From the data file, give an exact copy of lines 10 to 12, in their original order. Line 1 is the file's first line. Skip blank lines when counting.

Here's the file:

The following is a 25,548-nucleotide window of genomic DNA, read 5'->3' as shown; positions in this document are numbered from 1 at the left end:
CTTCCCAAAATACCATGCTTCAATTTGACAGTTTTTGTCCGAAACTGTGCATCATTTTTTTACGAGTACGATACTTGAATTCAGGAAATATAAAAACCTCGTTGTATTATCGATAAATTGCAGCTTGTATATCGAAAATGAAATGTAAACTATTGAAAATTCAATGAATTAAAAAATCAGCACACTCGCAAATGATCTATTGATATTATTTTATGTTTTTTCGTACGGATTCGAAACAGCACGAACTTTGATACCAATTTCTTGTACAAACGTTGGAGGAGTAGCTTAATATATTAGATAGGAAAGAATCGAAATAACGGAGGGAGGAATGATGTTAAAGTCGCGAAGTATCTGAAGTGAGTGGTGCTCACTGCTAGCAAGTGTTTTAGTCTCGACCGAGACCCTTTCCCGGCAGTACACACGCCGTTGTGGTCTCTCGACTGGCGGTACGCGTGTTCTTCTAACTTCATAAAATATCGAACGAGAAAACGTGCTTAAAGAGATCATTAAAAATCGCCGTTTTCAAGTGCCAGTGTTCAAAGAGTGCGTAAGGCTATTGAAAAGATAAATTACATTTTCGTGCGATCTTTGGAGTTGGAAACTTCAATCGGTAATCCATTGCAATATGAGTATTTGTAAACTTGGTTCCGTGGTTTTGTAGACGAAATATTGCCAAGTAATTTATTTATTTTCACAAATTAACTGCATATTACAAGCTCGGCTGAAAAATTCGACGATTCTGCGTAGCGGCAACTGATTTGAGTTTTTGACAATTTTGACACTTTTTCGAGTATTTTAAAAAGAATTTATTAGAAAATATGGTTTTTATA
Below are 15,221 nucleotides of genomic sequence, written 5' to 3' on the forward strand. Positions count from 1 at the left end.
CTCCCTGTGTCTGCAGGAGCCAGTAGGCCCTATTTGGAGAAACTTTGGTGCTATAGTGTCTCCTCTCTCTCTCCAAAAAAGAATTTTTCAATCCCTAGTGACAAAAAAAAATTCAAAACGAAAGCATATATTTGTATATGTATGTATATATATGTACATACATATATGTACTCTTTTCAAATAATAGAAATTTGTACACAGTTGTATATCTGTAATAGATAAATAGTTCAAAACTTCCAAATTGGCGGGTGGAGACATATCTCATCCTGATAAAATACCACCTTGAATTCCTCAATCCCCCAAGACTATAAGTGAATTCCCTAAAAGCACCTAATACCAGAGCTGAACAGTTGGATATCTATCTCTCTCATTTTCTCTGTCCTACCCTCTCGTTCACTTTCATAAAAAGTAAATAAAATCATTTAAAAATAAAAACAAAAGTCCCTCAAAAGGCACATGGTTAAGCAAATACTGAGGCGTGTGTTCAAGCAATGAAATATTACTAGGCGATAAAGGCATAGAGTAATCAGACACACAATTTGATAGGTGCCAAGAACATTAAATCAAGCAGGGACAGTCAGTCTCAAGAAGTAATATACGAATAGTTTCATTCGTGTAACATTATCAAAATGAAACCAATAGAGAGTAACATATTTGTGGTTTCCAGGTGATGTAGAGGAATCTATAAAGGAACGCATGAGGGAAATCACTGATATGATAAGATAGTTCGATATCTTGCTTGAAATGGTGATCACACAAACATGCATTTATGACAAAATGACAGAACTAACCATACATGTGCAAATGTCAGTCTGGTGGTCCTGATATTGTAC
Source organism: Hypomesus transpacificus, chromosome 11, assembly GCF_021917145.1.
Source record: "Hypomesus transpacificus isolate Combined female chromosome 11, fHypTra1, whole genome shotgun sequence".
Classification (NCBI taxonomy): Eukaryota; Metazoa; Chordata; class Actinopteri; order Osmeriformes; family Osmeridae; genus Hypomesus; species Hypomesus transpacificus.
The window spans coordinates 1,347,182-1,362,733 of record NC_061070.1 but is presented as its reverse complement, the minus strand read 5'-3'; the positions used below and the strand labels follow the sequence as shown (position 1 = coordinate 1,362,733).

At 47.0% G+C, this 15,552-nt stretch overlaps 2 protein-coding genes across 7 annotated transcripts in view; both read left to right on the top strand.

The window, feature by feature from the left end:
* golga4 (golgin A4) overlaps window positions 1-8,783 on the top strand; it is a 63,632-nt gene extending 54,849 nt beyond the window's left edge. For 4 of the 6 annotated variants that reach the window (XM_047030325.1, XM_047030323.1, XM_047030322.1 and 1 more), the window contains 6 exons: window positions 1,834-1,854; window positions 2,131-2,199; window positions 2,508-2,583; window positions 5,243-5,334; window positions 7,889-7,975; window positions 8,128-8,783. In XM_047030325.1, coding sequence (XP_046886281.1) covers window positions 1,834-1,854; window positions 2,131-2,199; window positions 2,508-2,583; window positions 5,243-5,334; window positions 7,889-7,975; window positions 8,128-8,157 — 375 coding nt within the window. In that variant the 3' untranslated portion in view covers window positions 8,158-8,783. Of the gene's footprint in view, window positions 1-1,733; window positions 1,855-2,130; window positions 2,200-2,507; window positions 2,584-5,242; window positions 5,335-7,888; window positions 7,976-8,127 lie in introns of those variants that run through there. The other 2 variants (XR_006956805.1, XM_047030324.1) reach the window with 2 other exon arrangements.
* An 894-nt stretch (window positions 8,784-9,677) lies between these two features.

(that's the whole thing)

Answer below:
The window, feature by feature from the left end:
* golga4 (golgin A4) overlaps window positions 1-8,783 on the top strand; it is a 63,632-nt gene extending 54,849 nt beyond the window's left edge. For 4 of the 6 annotated variants that reach the window (XM_047030325.1, XM_047030323.1, XM_047030322.1 and 1 more), the window contains 6 exons: window positions 1,834-1,854; window positions 2,131-2,199; window positions 2,508-2,583; window positions 5,243-5,334; window positions 7,889-7,975; window positions 8,128-8,783. In XM_047030325.1, coding sequence (XP_046886281.1) covers window positions 1,834-1,854; window positions 2,131-2,199; window positions 2,508-2,583; window positions 5,243-5,334; window positions 7,889-7,975; window positions 8,128-8,157 — 375 coding nt within the window. In that variant the 3' untranslated portion in view covers window positions 8,158-8,783. Of the gene's footprint in view, window positions 1-1,733; window positions 1,855-2,130; window positions 2,200-2,507; window positions 2,584-5,242; window positions 5,335-7,888; window positions 7,976-8,127 lie in introns of those variants that run through there. The other 2 variants (XR_006956805.1, XM_047030324.1) reach the window with 2 other exon arrangements.
* An 894-nt stretch (window positions 8,784-9,677) lies between these two features.